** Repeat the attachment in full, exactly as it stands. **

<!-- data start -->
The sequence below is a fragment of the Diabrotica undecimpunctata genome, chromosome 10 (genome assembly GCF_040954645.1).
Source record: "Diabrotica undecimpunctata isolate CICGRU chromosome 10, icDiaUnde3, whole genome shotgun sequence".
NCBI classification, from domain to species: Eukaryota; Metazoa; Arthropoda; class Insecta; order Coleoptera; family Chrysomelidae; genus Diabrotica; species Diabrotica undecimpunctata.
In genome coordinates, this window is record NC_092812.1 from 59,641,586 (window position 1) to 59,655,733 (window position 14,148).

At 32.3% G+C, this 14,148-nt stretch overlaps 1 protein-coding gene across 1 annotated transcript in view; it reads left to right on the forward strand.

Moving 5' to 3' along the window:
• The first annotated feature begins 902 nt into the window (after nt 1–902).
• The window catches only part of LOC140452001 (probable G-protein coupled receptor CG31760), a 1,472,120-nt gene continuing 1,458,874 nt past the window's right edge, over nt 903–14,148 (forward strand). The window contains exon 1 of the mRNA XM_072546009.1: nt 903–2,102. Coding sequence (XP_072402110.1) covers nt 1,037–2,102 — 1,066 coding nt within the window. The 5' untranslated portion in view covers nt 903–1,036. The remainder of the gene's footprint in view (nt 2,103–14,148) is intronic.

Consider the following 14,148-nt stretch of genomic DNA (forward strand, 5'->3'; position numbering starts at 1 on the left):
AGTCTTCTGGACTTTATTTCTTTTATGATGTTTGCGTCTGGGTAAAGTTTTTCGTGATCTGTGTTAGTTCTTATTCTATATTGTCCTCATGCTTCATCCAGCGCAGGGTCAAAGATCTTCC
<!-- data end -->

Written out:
The sequence below is a fragment of the Diabrotica undecimpunctata genome, chromosome 10 (genome assembly GCF_040954645.1).
Source record: "Diabrotica undecimpunctata isolate CICGRU chromosome 10, icDiaUnde3, whole genome shotgun sequence".
NCBI classification, from domain to species: Eukaryota; Metazoa; Arthropoda; class Insecta; order Coleoptera; family Chrysomelidae; genus Diabrotica; species Diabrotica undecimpunctata.
In genome coordinates, this window is record NC_092812.1 from 59,641,586 (window position 1) to 59,655,733 (window position 14,148).

At 32.3% G+C, this 14,148-nt stretch overlaps 1 protein-coding gene across 1 annotated transcript in view; it reads left to right on the forward strand.

Moving 5' to 3' along the window:
• The first annotated feature begins 902 nt into the window (after nt 1–902).
• The window catches only part of LOC140452001 (probable G-protein coupled receptor CG31760), a 1,472,120-nt gene continuing 1,458,874 nt past the window's right edge, over nt 903–14,148 (forward strand). The window contains exon 1 of the mRNA XM_072546009.1: nt 903–2,102. Coding sequence (XP_072402110.1) covers nt 1,037–2,102 — 1,066 coding nt within the window. The 5' untranslated portion in view covers nt 903–1,036. The remainder of the gene's footprint in view (nt 2,103–14,148) is intronic.

Consider the following 14,148-nt stretch of genomic DNA (forward strand, 5'->3'; position numbering starts at 1 on the left):
AGTCTTCTGGACTTTATTTCTTTTATGATGTTTGCGTCTGGGTAAAGTTTTTCGTGATCTGTGTTAGTTCTTATTCTATATTGTCCTCATGCTTCATCCAGCGCAGGGTCAAAGATCTTCC